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How to diagnose Gaucher disease

A definitive diagnosis of Gaucher disease is confirmed by the demonstration of a deficiency of acid β-glucosidase activity in leukocytes or fibroblasts and/or by the presence of 2 mutations in the GBA gene.1 

Another lysosomal storage disorder called ASMD (Acid Sphingomyelinase Deficiency) has several clinical manifestations in common with Gaucher disease. Therefore, it is strongly recommended to carry out simultaneous enzyme testing for acid B-glucosidase (GBA-1) and acid sphingomyelinase (ASM).2

Based on Mistry et al 20111

Spotting and diagnosing a rare disease can be difficult. Below, you have the opportunity to listen to Professor Janna Saarela, who is discussing genetic sequencing.

We’re currently able to scan the entire human genome in a single day, and the application of genetic sequencing has the potential to improve diagnosis, prognosis and treatment. Ahead lies the opportunity to easily discover rare hematological diseases that might previously have gone unnoticed or would have been hard to diagnose. We look closer at genetic sequencing and discuss its applications.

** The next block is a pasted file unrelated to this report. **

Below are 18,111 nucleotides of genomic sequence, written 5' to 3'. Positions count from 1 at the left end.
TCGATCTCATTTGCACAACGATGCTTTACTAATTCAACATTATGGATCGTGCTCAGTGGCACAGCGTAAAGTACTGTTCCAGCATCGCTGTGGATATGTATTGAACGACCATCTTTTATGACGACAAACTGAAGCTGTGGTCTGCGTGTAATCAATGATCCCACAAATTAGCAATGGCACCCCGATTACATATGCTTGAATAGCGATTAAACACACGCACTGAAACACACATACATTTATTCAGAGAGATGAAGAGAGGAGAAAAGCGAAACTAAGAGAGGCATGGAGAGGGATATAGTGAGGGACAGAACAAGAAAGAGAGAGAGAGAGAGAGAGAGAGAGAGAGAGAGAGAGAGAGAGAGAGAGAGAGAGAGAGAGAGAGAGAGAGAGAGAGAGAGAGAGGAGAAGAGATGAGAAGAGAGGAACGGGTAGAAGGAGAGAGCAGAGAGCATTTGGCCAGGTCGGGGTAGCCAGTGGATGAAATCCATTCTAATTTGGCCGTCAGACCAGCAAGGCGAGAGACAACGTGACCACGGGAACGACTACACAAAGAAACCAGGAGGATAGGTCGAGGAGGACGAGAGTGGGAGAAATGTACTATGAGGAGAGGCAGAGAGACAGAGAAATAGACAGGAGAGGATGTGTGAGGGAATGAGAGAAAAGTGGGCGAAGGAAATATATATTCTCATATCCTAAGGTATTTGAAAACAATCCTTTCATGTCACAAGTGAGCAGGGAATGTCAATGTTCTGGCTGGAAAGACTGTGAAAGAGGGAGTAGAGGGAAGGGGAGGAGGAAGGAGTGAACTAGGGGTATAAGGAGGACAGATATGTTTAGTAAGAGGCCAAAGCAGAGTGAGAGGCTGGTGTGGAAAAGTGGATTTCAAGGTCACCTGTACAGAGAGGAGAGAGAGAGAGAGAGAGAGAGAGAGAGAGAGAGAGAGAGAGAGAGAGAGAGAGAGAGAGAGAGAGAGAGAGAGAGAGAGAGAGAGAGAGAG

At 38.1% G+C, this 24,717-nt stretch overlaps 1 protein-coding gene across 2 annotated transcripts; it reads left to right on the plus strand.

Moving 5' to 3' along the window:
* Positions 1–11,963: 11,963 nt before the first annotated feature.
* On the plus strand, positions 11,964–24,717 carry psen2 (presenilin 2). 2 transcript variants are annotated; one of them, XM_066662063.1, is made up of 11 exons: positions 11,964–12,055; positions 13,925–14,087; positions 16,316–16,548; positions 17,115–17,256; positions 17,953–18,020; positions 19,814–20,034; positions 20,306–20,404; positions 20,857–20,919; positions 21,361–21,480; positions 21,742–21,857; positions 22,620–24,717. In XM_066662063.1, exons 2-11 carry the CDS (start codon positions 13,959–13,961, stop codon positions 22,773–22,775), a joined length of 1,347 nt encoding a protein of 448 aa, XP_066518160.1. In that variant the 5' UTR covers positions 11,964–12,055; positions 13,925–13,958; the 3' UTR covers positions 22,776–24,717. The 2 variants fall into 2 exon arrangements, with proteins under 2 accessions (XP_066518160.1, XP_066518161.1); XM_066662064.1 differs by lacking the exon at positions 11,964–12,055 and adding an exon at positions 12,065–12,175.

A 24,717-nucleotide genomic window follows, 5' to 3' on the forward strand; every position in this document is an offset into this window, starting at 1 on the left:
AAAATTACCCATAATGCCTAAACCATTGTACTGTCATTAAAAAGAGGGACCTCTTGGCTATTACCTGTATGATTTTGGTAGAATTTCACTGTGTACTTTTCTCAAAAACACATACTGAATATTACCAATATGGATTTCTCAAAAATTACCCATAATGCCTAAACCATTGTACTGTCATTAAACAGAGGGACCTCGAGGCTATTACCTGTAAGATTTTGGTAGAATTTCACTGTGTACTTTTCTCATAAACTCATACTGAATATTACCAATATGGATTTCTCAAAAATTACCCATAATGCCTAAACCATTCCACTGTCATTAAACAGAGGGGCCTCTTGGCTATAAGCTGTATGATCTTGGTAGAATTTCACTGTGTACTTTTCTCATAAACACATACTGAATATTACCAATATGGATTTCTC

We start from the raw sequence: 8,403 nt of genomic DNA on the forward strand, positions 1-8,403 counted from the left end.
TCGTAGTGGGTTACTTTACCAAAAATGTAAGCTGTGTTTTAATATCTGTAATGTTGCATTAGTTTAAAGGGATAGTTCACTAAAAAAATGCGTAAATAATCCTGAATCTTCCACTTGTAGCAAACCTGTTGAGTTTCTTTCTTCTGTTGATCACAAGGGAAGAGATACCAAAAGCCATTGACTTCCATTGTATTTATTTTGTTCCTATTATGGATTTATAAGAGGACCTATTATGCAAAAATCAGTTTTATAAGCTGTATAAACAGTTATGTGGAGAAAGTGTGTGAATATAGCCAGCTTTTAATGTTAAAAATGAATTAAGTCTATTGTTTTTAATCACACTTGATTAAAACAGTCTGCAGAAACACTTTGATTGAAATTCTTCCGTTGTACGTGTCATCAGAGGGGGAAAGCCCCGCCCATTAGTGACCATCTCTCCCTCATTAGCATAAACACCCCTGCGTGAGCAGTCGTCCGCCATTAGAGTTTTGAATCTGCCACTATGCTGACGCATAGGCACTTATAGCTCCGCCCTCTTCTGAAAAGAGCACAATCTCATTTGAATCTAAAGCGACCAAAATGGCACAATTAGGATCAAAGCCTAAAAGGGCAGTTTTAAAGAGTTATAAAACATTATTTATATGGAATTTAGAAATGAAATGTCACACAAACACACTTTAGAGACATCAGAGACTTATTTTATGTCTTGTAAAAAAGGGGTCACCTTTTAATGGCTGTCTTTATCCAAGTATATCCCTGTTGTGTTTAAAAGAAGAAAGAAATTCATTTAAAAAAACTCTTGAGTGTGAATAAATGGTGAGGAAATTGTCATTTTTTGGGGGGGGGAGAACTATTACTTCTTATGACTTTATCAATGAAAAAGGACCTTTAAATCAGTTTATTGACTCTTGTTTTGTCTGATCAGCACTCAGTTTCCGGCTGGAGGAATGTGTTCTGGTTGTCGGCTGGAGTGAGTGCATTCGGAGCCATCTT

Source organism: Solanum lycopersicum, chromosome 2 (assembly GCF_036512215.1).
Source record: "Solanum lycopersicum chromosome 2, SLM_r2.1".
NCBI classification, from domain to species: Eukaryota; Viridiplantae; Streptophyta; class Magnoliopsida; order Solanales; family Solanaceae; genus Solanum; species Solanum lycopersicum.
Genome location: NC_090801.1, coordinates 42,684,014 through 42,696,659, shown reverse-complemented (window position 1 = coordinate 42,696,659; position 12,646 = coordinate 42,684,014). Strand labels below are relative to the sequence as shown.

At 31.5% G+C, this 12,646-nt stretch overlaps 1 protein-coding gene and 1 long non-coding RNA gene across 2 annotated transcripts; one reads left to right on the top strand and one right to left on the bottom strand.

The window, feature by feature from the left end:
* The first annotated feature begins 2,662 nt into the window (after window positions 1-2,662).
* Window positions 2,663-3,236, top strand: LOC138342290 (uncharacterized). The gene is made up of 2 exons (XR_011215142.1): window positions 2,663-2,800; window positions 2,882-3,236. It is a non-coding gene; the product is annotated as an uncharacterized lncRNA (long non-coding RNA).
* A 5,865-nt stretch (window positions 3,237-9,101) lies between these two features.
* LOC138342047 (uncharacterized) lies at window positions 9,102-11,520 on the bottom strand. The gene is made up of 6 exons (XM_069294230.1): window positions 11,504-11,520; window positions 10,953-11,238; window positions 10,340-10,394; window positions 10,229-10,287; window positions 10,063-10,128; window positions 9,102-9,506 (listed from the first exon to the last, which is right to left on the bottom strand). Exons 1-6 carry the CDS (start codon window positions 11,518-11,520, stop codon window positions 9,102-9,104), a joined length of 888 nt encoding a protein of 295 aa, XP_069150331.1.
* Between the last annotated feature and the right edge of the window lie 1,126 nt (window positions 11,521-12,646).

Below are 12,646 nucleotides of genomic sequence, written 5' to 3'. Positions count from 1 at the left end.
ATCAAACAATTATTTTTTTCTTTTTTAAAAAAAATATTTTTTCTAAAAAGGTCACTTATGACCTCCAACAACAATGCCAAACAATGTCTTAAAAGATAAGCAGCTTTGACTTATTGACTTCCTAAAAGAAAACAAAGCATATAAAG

Host for the podcast is the Swedish hematologist Mats Merup. Special guest in this episode is Professor Janna Saarela. Jaana is the director of the Norwegian Centre for molecular medicine, and a researcher working to improve our understanding of the disease pathogenesis and mechanisms of human immune disorder.

Expert guest

Professor Janna Saarela
Director of the Norwegian Centre for molecular medicine, and a researcher working to improve our understanding of the disease pathogenesis and mechanisms of human immune disorder

Host

Mats Merup
MD. PhD
Hematologist
Stockholm